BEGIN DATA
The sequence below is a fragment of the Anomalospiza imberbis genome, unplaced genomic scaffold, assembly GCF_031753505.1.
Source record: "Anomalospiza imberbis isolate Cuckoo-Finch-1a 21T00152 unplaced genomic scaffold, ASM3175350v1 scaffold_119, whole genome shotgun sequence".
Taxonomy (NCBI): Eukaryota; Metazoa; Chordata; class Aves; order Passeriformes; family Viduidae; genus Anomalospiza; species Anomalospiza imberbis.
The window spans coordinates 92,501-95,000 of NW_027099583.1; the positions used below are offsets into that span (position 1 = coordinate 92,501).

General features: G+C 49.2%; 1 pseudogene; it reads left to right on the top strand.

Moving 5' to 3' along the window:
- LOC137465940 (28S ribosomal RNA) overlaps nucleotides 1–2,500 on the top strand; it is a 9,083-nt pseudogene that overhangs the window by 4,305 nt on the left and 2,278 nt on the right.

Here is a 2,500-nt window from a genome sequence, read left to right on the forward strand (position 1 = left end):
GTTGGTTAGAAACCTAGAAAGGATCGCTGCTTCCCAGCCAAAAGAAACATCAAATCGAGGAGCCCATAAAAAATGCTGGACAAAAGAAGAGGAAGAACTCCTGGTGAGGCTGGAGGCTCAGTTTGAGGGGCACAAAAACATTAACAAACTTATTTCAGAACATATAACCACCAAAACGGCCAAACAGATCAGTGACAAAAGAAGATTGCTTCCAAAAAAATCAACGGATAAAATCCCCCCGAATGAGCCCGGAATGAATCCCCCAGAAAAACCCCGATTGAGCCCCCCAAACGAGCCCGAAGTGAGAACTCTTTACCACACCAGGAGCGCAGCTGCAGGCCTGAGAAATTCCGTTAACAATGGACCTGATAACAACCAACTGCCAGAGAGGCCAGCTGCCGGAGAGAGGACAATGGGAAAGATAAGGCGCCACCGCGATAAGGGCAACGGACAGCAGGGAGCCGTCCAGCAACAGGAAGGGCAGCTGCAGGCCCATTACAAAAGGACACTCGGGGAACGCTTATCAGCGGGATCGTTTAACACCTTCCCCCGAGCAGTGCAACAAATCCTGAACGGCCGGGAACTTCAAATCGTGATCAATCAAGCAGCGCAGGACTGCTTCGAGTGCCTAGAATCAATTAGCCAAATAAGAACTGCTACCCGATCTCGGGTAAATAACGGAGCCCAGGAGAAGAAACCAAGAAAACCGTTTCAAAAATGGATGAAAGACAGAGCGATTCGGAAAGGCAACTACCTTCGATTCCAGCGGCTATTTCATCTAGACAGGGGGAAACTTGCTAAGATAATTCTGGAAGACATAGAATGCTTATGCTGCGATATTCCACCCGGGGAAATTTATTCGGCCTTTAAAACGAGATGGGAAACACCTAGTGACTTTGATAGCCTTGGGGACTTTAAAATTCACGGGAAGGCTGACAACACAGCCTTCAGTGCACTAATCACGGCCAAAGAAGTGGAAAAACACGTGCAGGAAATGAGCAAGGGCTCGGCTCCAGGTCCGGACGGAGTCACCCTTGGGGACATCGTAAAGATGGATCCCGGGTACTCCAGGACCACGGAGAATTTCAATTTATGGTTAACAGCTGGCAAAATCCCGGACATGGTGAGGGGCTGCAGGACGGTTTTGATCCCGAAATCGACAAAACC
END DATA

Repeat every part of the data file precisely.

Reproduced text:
The sequence below is a fragment of the Anomalospiza imberbis genome, unplaced genomic scaffold, assembly GCF_031753505.1.
Source record: "Anomalospiza imberbis isolate Cuckoo-Finch-1a 21T00152 unplaced genomic scaffold, ASM3175350v1 scaffold_119, whole genome shotgun sequence".
Taxonomy (NCBI): Eukaryota; Metazoa; Chordata; class Aves; order Passeriformes; family Viduidae; genus Anomalospiza; species Anomalospiza imberbis.
The window spans coordinates 92,501-95,000 of NW_027099583.1; the positions used below are offsets into that span (position 1 = coordinate 92,501).

General features: G+C 49.2%; 1 pseudogene; it reads left to right on the top strand.

Moving 5' to 3' along the window:
- LOC137465940 (28S ribosomal RNA) overlaps nucleotides 1–2,500 on the top strand; it is a 9,083-nt pseudogene that overhangs the window by 4,305 nt on the left and 2,278 nt on the right.

Here is a 2,500-nt window from a genome sequence, read left to right on the forward strand (position 1 = left end):
GTTGGTTAGAAACCTAGAAAGGATCGCTGCTTCCCAGCCAAAAGAAACATCAAATCGAGGAGCCCATAAAAAATGCTGGACAAAAGAAGAGGAAGAACTCCTGGTGAGGCTGGAGGCTCAGTTTGAGGGGCACAAAAACATTAACAAACTTATTTCAGAACATATAACCACCAAAACGGCCAAACAGATCAGTGACAAAAGAAGATTGCTTCCAAAAAAATCAACGGATAAAATCCCCCCGAATGAGCCCGGAATGAATCCCCCAGAAAAACCCCGATTGAGCCCCCCAAACGAGCCCGAAGTGAGAACTCTTTACCACACCAGGAGCGCAGCTGCAGGCCTGAGAAATTCCGTTAACAATGGACCTGATAACAACCAACTGCCAGAGAGGCCAGCTGCCGGAGAGAGGACAATGGGAAAGATAAGGCGCCACCGCGATAAGGGCAACGGACAGCAGGGAGCCGTCCAGCAACAGGAAGGGCAGCTGCAGGCCCATTACAAAAGGACACTCGGGGAACGCTTATCAGCGGGATCGTTTAACACCTTCCCCCGAGCAGTGCAACAAATCCTGAACGGCCGGGAACTTCAAATCGTGATCAATCAAGCAGCGCAGGACTGCTTCGAGTGCCTAGAATCAATTAGCCAAATAAGAACTGCTACCCGATCTCGGGTAAATAACGGAGCCCAGGAGAAGAAACCAAGAAAACCGTTTCAAAAATGGATGAAAGACAGAGCGATTCGGAAAGGCAACTACCTTCGATTCCAGCGGCTATTTCATCTAGACAGGGGGAAACTTGCTAAGATAATTCTGGAAGACATAGAATGCTTATGCTGCGATATTCCACCCGGGGAAATTTATTCGGCCTTTAAAACGAGATGGGAAACACCTAGTGACTTTGATAGCCTTGGGGACTTTAAAATTCACGGGAAGGCTGACAACACAGCCTTCAGTGCACTAATCACGGCCAAAGAAGTGGAAAAACACGTGCAGGAAATGAGCAAGGGCTCGGCTCCAGGTCCGGACGGAGTCACCCTTGGGGACATCGTAAAGATGGATCCCGGGTACTCCAGGACCACGGAGAATTTCAATTTATGGTTAACAGCTGGCAAAATCCCGGACATGGTGAGGGGCTGCAGGACGGTTTTGATCCCGAAATCGACAAAACC